Thursday, October 30, 2014

Enough gifts? ‘You just never know’

By ABBY ECKEL, Herald Staff Writer | 12/11/2013

Without the help of community members, presents would be scarce, Stephanie Wooge said.

Buying Christmas presents for 10 children herself, Wooge, Pomona, said she’s thankful for KVC’s Adopt an Angel program. KVC Health Systems, Inc. is a nonprofit organization that provides medical and behavioral health care, social services and education to children and families, according to its website.

“We would definitely have to scale back without the angel program,” Wooge, a foster parent of 14 years, said. “There would be a lot less gifts.”

Wooge and her husband, David, have two children of their own, one adopted child who now is 21, five foster children ranging in age from 4 to 12, and two grandchildren, she said.

“Typical foster parents don’t have a lot of money, so when you add that many kids, it can get difficult,” Wooge said. “We are very thankful that KVC does an angel program and helps provide Christmas presents. They do a fantastic job of helping make sure the kids have a good Christmas.”

Shopping for nine youngsters, Wooge said, takes almost the entire year of planning to coordinate presents to make sure each child has the same amount of gifts.

“You buy things when they’re on sale and put them in the closet,” she said. “You never know what kids you’re going to have for Christmas. You could have a kid living with you now and leave next week and then two new ones on Christmas Eve — you just never know.”

Her children never know where their presents came from, Wooge said, because they’re all unmarked and each kid gets the same number of presents.

“We don’t make it a big deal,” she said. “We always make sure that everybody has the same amount of gifts. It’s not ‘This came from KVC.’ They’re all unmarked and they all get the same amount of presents. It may be something I bought or something donated through the Angel Tree. They never know the difference.”

‘IT CAN BE TRAUMATIC’

There now are more than 60 children in foster care in Franklin County, ranging from birth to 18 years old, Dawn Cubbison said. The Adopt an Angel program helps foster parents provide gifts for their foster kids, which they might not otherwise have been able to purchase, Cubbison, community resource specialist at KVC, said.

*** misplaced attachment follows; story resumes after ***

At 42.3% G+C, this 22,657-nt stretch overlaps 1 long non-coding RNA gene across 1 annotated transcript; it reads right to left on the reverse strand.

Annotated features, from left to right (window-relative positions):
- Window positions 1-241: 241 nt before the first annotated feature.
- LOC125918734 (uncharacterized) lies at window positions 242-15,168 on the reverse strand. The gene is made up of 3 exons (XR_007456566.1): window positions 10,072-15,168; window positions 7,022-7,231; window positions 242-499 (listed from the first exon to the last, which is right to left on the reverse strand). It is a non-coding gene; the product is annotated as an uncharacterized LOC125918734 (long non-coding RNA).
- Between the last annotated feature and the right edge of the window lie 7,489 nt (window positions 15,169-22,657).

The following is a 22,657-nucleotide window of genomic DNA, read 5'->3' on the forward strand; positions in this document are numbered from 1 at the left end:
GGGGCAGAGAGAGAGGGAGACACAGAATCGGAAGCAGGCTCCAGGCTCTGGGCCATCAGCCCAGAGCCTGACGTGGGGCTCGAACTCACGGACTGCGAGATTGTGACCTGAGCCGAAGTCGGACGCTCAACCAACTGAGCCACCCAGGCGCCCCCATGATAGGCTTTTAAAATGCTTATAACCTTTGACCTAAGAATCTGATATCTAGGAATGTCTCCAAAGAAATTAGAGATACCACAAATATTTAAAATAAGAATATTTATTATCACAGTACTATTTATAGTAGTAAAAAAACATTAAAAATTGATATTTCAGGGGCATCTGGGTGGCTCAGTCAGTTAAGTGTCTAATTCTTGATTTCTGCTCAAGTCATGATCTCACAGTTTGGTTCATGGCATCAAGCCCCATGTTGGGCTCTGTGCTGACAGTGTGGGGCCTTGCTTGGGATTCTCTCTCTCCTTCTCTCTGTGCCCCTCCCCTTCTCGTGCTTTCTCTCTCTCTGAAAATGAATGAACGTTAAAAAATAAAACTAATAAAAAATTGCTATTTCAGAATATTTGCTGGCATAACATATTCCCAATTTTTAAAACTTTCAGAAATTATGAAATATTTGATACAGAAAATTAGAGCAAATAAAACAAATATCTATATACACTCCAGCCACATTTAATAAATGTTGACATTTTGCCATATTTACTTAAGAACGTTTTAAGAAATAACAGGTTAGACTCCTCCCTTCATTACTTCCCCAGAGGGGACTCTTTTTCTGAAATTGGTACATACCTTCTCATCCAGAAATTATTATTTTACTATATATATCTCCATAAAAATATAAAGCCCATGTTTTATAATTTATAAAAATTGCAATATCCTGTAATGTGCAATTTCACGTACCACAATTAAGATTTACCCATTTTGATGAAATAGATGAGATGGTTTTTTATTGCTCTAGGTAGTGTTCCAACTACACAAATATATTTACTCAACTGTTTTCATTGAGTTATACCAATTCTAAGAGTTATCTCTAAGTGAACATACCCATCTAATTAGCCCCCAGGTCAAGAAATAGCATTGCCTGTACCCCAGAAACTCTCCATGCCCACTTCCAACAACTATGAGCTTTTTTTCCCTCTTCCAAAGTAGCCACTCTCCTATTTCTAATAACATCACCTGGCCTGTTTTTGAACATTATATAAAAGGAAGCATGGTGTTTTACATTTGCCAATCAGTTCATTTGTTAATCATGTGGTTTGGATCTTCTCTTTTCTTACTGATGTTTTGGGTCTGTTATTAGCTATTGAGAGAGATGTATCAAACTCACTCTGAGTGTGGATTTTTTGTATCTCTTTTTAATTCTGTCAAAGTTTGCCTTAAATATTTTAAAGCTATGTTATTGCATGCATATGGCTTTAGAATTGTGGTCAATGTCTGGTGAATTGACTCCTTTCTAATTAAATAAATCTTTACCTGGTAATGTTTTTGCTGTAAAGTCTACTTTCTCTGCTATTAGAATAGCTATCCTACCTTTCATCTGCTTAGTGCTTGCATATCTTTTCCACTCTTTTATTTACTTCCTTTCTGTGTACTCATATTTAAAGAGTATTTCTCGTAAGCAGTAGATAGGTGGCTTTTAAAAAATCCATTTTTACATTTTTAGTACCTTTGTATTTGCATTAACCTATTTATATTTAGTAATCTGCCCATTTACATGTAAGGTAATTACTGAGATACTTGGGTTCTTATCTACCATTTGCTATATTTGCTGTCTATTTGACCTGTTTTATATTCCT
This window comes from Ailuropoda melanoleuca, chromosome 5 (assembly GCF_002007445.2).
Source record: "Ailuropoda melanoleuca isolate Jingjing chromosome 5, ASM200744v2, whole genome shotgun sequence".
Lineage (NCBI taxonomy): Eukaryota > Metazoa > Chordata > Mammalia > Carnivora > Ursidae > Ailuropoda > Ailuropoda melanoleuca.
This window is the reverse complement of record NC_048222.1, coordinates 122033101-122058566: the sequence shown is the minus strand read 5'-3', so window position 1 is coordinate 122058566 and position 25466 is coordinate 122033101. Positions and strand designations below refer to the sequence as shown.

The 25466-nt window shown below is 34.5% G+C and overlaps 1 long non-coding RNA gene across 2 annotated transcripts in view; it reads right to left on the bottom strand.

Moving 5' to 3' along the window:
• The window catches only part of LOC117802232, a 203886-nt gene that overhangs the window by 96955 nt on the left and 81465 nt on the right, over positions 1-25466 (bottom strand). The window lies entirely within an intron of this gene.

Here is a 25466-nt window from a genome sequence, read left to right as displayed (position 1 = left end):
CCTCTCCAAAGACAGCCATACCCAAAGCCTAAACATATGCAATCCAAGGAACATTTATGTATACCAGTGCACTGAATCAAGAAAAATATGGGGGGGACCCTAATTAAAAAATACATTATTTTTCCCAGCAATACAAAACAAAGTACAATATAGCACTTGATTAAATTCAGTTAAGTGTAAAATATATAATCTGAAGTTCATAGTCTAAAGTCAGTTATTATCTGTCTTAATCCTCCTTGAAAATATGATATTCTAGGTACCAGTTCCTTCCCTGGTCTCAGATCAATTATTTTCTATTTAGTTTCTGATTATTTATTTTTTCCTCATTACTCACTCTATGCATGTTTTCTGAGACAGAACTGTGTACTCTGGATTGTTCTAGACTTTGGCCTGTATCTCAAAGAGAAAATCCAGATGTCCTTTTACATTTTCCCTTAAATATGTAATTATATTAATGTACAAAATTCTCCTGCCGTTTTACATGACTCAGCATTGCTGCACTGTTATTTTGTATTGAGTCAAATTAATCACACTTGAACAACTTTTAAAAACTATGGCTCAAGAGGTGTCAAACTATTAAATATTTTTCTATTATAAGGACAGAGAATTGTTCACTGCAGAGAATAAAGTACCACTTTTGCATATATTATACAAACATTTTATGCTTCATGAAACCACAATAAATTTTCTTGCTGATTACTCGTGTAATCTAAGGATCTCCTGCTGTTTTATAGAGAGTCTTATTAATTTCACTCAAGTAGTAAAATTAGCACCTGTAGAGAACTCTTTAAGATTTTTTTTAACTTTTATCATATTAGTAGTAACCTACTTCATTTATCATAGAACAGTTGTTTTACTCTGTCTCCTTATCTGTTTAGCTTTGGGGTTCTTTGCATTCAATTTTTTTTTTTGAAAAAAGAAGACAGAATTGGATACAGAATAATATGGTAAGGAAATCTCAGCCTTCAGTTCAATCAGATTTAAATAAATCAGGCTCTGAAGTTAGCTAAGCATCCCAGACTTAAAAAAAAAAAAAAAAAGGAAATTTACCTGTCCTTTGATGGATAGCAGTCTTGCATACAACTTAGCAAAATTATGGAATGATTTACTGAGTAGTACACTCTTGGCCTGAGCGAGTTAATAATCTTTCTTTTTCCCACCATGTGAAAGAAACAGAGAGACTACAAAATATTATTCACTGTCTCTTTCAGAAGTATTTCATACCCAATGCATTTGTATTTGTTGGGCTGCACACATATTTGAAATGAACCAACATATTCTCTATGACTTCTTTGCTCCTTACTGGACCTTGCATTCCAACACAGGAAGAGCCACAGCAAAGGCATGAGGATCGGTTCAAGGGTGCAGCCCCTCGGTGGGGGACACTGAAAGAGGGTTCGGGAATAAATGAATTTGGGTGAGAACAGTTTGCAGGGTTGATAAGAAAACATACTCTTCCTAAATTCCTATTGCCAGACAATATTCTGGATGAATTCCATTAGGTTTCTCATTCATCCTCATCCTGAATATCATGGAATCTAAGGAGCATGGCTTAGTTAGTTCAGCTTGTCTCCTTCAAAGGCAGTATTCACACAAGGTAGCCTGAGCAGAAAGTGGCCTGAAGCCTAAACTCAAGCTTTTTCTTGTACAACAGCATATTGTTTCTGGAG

“All the children in foster care complete a wish list,” she said. “We seek out sponsors to provide presents for those children and we create a gift bag and things [foster children] wish to have and things like they do, like what’s their favorite store or music and send them to sponsors with a red gift bag for them to stuff for presents for the child and then we get those delivered to the foster children.”

Not every family in the community is in need of gifts during the holiday season, Cubbison said; some are hoping to connect with families who are so they can help out.

“This time of year, there’s people working for ways to get to others and have needs other than their own,” she said. “These kids don’t have Christmas with their families or biological families, and it can be traumatic. It’s a trying time and we’re trying to provide and let them know people care about them.”

All kids like receiving gifts on Christmas, Cubbison said, even teenagers, who often get overlooked.

“Sometimes teens are overlooked, but Adopt an Angel is for children of all ages,” she said. “Gift cards are always appreciated, especially by the teenagers in care. They are always the right size, color and style. Teens often enjoy having the independence of being able to shop for themselves.”

‘IT TAKES A VILLAGE’

Presents aren’t the only things those in need are looking for, Mary Lois Yates said. Many people also are in need of food to provide a Christmas dinner, she said.

“We put out a plea when we usually ask the churches and list things we’re going to be putting in our food boxes,” Yates, coordinator at Hope House, 304 S. Walnut St., Ottawa, said. “They do registration and are able to get a food box for Christmas dinner and the parents get to shop for little ones.”

Those who registered will receive a food box and will be able to pick out gifts at the Christmas shop from 12:30 p.m. to 2:30 p.m. Monday at Hope House, Yates said.

Gathering gifts for the Christmas shop takes all year, she said, and this year took a little extra giving from community members to have enough.

“We try during the whole year, as people give us things new or slightly used, that we would hold those back,” she said. “This year we didn’t have as much saved as the previous year.”

Generous donations from members of the community and the Fill the Truck toy drive at Walmart Supercenter, 2101 S. Princeton St., Ottawa, helped provide gifts for the 155 children registered to receive them, Yates said, but that still wasn’t enough.

“We just didn’t have many gifts,” she said. “We have a trust fund and pulled off of our trust fund and spent money to make sure we have enough gifts.”

People can donate all throughout the year and the holiday season, Yates said, which helps those who didn’t register or have waited until the last minute to get gifts.

“The thing of it is ... we do [the Christmas shop] fairly early, so there’s always the last-minute people who do need things,” she said. “Anything left over from the Christmas shop will be available on Dec. 17 to people who didn’t register, if they want to come and shop.”

It’s the organizations and the members of the community that make Christmas happen for families that might not have been able to have a Christmas, Wooge said, and giving is what Christmas is all about.

“It goes along with the saying that ‘It takes a village,’” Wooge said. “This is our community of children, and we all have to step up and do what we can to help them.”

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